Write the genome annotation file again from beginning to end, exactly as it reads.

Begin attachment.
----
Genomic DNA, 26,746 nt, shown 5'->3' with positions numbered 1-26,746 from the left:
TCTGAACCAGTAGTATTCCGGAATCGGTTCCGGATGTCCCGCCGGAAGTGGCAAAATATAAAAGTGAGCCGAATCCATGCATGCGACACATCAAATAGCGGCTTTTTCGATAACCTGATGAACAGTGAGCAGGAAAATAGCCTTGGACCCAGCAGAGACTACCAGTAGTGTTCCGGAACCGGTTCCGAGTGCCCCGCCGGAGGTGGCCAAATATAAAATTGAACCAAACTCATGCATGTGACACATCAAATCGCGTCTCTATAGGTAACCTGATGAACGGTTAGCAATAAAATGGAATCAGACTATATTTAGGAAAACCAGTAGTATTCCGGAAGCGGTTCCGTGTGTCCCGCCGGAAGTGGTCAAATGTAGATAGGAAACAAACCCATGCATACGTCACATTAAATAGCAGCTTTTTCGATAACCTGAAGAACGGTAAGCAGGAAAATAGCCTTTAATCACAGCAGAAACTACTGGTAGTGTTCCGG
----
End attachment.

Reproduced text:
Genomic DNA, 26,746 nt, shown 5'->3' with positions numbered 1-26,746 from the left:
TCTGAACCAGTAGTATTCCGGAATCGGTTCCGGATGTCCCGCCGGAAGTGGCAAAATATAAAAGTGAGCCGAATCCATGCATGCGACACATCAAATAGCGGCTTTTTCGATAACCTGATGAACAGTGAGCAGGAAAATAGCCTTGGACCCAGCAGAGACTACCAGTAGTGTTCCGGAACCGGTTCCGAGTGCCCCGCCGGAGGTGGCCAAATATAAAATTGAACCAAACTCATGCATGTGACACATCAAATCGCGTCTCTATAGGTAACCTGATGAACGGTTAGCAATAAAATGGAATCAGACTATATTTAGGAAAACCAGTAGTATTCCGGAAGCGGTTCCGTGTGTCCCGCCGGAAGTGGTCAAATGTAGATAGGAAACAAACCCATGCATACGTCACATTAAATAGCAGCTTTTTCGATAACCTGAAGAACGGTAAGCAGGAAAATAGCCTTTAATCACAGCAGAAACTACTGGTAGTGTTCCGG